Representation, particularly of women (of whom there were few even in house’s early years), has become a hot topic in the dance scene and industry at large, but for many event organizers, addressing the issue isn't a priority. “I find these subjects extremely counterproductive,” says Correal. “I look for the talent. I don’t want to let politics disrupt the focus on making the parties badass.”
The mainstream EDM scene is, in theory, open to LGBTQ artists. In early May, house producer Kandy came out on social media and got support from stars like DJ Snake, Marshmello and Diplo. Diplo also recently pushed boundaries of EDM heteronormativity by kissing Brazilian drag queen Pabllo Vittar in Vittar’s video for “Então Vai.”
Still, LGBTQ representation remains paltry. “Coming into the EDM scene as an aspiring producer, there were no standout LGBTQ-plus artists for me to look up to,” says Kandy. Longtime music journalist Zel McCarthy notes that the business model hasn't changed “because the people running the business are straight men.” As those men fortify their networks in a world designed after their interests, it stands to reason that they’ll keep occupying those positions. (Of the 74 executives, agents and industry figures on Billboard’s 2018 Dance Power Players list, 54 are white men.)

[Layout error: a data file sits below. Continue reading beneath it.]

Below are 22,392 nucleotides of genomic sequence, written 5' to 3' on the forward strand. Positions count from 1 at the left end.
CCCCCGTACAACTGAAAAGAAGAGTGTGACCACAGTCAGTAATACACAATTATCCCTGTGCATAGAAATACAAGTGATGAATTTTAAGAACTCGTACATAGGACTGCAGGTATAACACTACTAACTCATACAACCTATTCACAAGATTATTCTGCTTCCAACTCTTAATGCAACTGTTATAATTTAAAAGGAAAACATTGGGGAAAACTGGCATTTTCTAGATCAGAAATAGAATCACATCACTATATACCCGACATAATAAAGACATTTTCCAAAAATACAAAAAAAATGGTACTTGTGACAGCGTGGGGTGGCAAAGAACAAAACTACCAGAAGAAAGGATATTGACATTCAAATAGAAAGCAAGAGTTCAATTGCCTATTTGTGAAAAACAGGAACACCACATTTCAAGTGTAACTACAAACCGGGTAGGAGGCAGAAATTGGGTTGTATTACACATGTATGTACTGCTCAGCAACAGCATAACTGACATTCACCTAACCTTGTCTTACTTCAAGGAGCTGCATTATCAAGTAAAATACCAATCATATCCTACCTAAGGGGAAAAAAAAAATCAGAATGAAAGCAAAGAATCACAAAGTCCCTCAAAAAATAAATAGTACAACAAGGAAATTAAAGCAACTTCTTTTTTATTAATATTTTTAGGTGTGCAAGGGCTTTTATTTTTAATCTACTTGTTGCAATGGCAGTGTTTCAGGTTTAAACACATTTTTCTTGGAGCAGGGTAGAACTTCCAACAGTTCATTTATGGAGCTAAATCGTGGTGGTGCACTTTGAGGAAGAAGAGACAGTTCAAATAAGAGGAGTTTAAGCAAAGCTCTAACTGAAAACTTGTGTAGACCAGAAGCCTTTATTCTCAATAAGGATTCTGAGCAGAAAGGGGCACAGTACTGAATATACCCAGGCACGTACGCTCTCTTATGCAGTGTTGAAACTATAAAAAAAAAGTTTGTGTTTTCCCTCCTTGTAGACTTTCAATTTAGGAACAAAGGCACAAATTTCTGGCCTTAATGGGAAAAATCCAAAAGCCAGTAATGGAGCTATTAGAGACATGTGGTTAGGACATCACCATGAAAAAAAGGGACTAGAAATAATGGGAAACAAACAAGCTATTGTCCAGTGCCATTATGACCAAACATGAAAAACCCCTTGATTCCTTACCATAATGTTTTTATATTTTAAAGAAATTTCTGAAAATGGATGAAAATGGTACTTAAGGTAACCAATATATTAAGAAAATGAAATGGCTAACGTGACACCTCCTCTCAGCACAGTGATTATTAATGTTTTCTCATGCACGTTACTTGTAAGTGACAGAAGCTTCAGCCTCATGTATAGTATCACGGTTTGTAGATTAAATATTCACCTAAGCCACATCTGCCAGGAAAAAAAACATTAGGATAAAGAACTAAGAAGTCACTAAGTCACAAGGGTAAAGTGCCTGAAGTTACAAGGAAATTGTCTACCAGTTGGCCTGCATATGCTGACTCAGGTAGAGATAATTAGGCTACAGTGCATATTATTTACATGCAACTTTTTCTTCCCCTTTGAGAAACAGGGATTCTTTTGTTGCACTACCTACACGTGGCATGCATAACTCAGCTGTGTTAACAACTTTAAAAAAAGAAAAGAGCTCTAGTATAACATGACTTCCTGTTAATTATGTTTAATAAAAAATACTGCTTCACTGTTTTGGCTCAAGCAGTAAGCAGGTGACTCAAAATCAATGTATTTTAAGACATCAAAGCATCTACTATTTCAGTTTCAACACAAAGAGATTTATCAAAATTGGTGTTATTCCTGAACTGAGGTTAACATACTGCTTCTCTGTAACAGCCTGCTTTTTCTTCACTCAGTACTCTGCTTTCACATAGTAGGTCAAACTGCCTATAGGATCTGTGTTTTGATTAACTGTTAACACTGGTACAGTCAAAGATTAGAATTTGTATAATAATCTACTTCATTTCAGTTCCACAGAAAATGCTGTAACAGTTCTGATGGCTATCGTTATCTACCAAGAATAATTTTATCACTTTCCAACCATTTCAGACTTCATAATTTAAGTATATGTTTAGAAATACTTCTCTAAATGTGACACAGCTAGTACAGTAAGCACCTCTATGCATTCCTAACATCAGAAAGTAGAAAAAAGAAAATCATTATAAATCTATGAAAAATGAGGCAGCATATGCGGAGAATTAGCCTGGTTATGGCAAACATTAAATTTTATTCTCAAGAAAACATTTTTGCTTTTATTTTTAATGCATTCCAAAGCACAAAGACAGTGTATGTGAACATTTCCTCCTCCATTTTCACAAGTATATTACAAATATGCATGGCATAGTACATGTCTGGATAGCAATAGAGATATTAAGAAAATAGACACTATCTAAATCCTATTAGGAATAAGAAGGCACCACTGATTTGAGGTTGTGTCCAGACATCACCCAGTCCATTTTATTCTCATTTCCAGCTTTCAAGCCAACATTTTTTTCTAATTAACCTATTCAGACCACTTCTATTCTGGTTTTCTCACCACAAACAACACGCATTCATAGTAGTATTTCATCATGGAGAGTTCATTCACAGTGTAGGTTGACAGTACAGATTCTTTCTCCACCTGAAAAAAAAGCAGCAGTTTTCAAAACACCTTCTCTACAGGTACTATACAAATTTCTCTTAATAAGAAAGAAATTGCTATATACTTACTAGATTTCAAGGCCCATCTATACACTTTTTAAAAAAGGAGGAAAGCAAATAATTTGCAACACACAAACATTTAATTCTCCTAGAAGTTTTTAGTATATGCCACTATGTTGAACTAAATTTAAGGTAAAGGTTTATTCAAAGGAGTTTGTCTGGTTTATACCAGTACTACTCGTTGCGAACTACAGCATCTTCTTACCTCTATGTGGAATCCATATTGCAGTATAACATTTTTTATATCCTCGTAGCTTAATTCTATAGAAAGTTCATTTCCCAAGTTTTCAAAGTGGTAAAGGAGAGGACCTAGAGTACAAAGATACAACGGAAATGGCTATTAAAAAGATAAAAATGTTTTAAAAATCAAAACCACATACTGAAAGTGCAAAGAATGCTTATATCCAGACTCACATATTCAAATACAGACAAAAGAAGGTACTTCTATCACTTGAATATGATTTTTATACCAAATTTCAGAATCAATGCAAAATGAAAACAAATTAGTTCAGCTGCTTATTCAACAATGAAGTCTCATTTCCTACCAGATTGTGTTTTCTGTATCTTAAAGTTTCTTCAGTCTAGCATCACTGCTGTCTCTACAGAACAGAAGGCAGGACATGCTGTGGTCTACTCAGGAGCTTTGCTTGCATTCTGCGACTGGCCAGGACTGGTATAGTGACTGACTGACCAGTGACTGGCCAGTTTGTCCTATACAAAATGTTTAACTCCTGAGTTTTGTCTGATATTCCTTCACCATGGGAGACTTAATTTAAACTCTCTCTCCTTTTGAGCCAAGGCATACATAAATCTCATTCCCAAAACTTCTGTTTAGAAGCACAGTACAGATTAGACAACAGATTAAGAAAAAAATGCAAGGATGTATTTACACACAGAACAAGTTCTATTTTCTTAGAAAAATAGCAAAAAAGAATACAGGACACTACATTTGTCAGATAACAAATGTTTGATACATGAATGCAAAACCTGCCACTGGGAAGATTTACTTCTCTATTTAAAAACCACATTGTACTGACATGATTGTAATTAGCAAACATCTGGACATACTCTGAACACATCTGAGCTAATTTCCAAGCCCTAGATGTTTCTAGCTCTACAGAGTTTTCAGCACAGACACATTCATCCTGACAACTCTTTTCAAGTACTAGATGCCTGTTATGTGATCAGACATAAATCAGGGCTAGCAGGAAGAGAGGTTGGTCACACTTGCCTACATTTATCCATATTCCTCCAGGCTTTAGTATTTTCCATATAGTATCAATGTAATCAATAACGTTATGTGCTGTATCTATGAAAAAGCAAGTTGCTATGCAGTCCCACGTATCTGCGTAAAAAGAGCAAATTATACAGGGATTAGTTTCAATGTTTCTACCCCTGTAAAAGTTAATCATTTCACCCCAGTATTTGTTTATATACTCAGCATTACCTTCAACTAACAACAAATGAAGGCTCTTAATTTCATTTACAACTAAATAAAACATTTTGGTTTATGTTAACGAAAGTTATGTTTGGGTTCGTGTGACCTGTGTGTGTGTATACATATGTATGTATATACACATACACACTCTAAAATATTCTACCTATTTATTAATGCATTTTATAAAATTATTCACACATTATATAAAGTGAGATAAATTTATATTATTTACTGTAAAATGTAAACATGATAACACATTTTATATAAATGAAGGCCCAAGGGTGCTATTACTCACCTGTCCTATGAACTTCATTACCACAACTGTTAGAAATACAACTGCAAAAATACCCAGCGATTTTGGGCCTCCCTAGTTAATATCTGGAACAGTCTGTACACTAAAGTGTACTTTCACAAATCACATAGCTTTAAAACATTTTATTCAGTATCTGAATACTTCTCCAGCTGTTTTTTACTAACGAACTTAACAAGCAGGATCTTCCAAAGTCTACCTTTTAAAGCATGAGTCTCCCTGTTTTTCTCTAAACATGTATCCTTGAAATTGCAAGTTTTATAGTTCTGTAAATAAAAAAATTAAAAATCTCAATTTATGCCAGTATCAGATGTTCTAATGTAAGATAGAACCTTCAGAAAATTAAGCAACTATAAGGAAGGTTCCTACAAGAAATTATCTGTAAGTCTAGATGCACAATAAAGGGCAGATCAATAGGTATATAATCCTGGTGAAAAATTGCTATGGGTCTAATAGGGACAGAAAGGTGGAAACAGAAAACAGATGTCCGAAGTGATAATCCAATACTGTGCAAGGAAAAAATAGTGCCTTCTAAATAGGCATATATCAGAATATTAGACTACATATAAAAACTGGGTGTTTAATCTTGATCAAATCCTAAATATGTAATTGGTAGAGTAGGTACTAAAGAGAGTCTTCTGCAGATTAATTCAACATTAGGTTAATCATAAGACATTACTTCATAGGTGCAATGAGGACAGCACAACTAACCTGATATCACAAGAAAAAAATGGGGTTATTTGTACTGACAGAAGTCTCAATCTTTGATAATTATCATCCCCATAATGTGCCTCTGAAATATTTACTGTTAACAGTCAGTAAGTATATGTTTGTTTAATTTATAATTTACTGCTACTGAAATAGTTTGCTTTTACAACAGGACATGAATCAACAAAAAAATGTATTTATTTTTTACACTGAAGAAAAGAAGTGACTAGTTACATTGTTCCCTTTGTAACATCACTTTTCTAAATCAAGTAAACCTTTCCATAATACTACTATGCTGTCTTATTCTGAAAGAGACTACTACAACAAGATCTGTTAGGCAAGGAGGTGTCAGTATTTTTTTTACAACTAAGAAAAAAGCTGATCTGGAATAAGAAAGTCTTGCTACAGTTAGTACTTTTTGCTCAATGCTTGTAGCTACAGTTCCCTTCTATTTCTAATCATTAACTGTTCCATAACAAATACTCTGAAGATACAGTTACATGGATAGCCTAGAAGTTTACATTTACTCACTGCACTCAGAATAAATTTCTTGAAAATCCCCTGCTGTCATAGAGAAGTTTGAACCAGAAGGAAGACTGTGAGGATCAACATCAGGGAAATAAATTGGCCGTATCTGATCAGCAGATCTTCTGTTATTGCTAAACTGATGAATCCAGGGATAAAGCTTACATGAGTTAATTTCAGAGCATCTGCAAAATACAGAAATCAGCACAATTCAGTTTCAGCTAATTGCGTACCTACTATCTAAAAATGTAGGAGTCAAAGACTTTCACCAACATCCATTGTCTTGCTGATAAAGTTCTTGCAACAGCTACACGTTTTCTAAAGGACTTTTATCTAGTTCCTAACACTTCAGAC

Meanwhile, gay club culture continues evolving in (and out of) the underground. “I don’t feel the mainstreaming of dance music has had a significant effect on gay dance clubs,” says veteran journalist Michael Musto, who has been covering club culture since the ’90s. In San Francisco, Honey Soundsystem has emerged as a leader; New York’s Discwoman promotes female-identified artists and hosts shows; and Los Angeles’ A Club Called Rhonda attracts thousands of revelers each month with dancefloor hedonism and a pansexual ethos. Co-founders Gregory Alexander (who is gay) and Loren Granich (who is straight) have focused on booking new artists alongside gay icons. “The scene has changed to where the trailblazers are finally being celebrated,” says Granich.
In the last few years, Alexander says he has seen a particular rise in parties focused more on activist causes supporting lesbians, trans people and other at-risk subsets. “We have to realize that being a gay man comes with a certain amount of privilege at this point,” says Alexander. “The world has opened up to accept that type of person, whereas trans people are still fighting for their lives.”
While representation among gay artists is certainly limited, a scene welcoming fans of all orientations is baked into the old-school rave values of peace, love, unity and respect. For these fans, the core message of house music -- and the gay black men who created it -- endures. “House is and always has been,” says Dunson, “music of hope, love and inclusion.”